Most of us know about Ponniyin Selvan – a fictional account woven by the author Kalki Krishnamurthy around the ascent of Rajaraja I, the powerful Chola emperor of the 10th -11th century. It has love, war, intrigue and more – in short, it’s blockbuster material. No wonder, Kollywood director Mani Ratnam made a two-part film saga out of it. In the novel, many of the women characters are portrayed as strong, decisive and influential. Was that characterisation purely Kalki’s imagination? Were the women in the Chola era – a thousand years ago – as empowered as he made them out to be? Kalki’s commentaries often criticised gender/caste prejudice and promoted women’s education and emancipation. So did he paint his fictional characters with this same idealistic brush? Let us take a look at the real lives of two of the royal ladies in the novel.
Rajaraja held his grand-aunt Sembiyan Mahadevi in the highest regard. In her lifetime she interacted with six kings in her family and greatly influenced the life of two more scions. She became queen by chance and held office for just six years (c. 950-956 CE).She survived the tragedy of her husband’s and son’s deaths, and stood tall among all these royals.
Her father-in-law, Parantaka I, was an expansionist ruler who had made the Cholas very powerful. Unfortunately, his eldest son, Rajaditya, predeceased him in a battle. The new heir apparent was his younger son Gandaraditya, Sembiyan Mahadevi’s husband. When Parantaka I died in 950 CE, Gandaraditya became king and Sembiyan Mahadevi the queen. She was definitely queen material, but was Gandaraditya king material? During his reign he lost the bulk of the Tondaimandalam territory to the Rashtrakutas. Gandaraditya lacked military zeal and his talents lay elsewhere. Deeply religious, the hymns he composed were recorded in the 9th volume of Thirumurai, which even today is regarded as the most sacred book of the Tamil Shaivites (Shiva worshippers).
For many years Gandaraditya had no male heir. And then, quite late in life, Sembiyan Mahadevi delivered a boy – Madurantaka aka Uttama. Gandaraditya was already getting on in years and he co-opted his younger brother Arinjaya into the administration. When he died around 956 CE, it was Arinjaya who succeeded him and not Uttama, who was still an infant. The ageing Arinjaya himself died in about a year. Uttama was still an infant, so Arinjaya was succeeded by his son Parantaka II (aka Sundara Chola). And he, like his namesake ancestor, was a military leader; he retrieved all the lost Chola territories.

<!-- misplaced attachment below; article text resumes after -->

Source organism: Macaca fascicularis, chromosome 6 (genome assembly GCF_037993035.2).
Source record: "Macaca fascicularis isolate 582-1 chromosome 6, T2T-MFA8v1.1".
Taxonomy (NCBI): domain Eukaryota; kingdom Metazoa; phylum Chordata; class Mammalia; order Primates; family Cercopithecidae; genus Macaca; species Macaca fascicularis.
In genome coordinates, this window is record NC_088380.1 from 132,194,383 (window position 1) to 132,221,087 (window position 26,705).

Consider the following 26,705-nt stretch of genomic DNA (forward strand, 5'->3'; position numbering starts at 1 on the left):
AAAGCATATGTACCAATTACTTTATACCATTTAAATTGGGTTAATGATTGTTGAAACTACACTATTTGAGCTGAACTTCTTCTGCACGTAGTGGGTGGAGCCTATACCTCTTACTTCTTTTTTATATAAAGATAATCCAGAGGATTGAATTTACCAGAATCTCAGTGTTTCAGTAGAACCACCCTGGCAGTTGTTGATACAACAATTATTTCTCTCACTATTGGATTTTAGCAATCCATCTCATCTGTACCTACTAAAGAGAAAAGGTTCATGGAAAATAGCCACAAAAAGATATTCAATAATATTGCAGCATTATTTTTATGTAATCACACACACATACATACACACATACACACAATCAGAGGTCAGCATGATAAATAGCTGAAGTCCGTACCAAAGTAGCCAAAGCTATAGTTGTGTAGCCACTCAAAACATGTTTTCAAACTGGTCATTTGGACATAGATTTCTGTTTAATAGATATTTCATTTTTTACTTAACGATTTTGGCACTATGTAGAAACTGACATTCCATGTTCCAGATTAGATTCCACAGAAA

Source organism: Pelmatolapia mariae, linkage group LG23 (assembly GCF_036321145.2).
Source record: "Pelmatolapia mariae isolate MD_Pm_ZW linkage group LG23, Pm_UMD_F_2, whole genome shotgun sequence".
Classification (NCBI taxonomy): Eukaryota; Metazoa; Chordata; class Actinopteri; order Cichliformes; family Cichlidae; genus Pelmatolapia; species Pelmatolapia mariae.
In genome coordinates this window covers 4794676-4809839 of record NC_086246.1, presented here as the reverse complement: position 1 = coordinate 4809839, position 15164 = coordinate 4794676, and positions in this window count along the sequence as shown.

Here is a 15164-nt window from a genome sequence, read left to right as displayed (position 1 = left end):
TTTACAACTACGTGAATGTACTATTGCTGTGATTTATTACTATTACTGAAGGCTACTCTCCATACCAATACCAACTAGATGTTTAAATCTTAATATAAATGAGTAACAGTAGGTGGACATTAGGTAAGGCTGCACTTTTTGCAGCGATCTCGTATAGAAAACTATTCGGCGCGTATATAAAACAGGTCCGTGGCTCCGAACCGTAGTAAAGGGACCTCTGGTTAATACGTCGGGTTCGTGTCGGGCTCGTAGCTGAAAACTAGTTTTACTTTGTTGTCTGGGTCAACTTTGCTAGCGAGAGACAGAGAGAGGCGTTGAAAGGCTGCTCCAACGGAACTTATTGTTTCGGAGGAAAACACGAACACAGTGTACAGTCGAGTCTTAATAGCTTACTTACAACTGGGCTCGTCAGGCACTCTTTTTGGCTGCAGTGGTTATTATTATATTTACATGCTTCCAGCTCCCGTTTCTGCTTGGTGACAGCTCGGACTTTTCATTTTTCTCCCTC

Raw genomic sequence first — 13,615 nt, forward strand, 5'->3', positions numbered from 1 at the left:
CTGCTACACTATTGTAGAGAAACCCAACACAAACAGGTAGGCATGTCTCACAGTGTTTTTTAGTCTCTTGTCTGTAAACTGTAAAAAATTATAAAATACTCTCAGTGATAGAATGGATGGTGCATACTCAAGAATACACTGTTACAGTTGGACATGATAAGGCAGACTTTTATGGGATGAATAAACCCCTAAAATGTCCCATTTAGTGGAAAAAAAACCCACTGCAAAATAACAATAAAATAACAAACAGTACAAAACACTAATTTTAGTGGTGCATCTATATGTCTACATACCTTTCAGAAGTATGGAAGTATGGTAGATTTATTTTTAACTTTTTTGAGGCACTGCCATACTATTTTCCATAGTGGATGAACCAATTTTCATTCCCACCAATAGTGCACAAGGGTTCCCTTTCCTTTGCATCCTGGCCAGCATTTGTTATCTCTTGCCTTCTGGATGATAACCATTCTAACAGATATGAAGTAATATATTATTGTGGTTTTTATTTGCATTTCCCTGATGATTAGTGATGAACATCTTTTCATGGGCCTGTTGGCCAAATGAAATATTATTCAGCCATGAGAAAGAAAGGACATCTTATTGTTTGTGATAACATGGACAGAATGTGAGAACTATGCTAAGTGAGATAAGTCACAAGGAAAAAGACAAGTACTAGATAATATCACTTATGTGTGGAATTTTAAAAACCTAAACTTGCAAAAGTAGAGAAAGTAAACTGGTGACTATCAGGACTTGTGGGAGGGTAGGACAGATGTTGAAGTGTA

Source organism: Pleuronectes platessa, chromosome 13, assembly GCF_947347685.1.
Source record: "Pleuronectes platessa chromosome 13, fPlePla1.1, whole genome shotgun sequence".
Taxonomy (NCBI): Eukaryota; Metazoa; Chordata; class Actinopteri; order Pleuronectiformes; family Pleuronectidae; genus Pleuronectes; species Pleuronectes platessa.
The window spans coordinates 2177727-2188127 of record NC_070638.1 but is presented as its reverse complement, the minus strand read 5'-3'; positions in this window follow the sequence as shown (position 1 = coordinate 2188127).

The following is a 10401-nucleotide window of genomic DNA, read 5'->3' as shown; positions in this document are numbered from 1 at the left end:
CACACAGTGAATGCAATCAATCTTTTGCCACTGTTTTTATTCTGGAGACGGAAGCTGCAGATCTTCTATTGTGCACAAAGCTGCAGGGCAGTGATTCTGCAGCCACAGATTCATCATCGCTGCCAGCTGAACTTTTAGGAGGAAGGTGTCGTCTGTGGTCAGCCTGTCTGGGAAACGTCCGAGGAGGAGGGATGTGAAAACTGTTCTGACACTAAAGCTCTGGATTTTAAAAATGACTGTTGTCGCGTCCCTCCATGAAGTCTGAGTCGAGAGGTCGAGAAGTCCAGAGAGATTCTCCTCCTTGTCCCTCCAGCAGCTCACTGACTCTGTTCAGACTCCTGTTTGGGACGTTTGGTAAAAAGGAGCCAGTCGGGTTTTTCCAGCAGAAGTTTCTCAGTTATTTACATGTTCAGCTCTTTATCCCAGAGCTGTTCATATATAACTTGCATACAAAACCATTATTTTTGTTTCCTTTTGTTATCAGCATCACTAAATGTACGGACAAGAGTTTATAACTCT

Now, what was Sembiyan Mahadevi’s life like through all this? Like her husband, she too was deeply religious. This was not an idle sentiment, but something that gave her a sense of purpose. She was dedicated to renovating old temples, building new ones and initiating public works. She did more with Gandaraditya’s support, when he became king. When Gandaraditya died, her options seemed limited. She could commit sati, but she had an infant son to bring up. Or she could quietly retire into the Andapuram (female quarter of the palace). She did neither. She decided to pursue her passion for religious and social activism for the next 50 years. She not only became a popular dowager queen but also the go-to matriarch of the Chola family.
She was a pioneer in Kalpani (literally ‘stone-work’) or projects involving conversion of old temples of brick and mortar into endurable granite temples. She had a farsighted appreciation of history – she ordered that the ancient inscriptions be copied first before reconstructing the temple in granite. The temples and icons commissioned by her had her unique stamp. She donated jewels and bronzes to many temples – many commissioned by her, others by her family members like Rajaraja and Uttama. That she was popular is evident from the fact that many villages and public works were named after her. This is a Chola bronze of the 10th century which portrays her as goddess Parvati herself.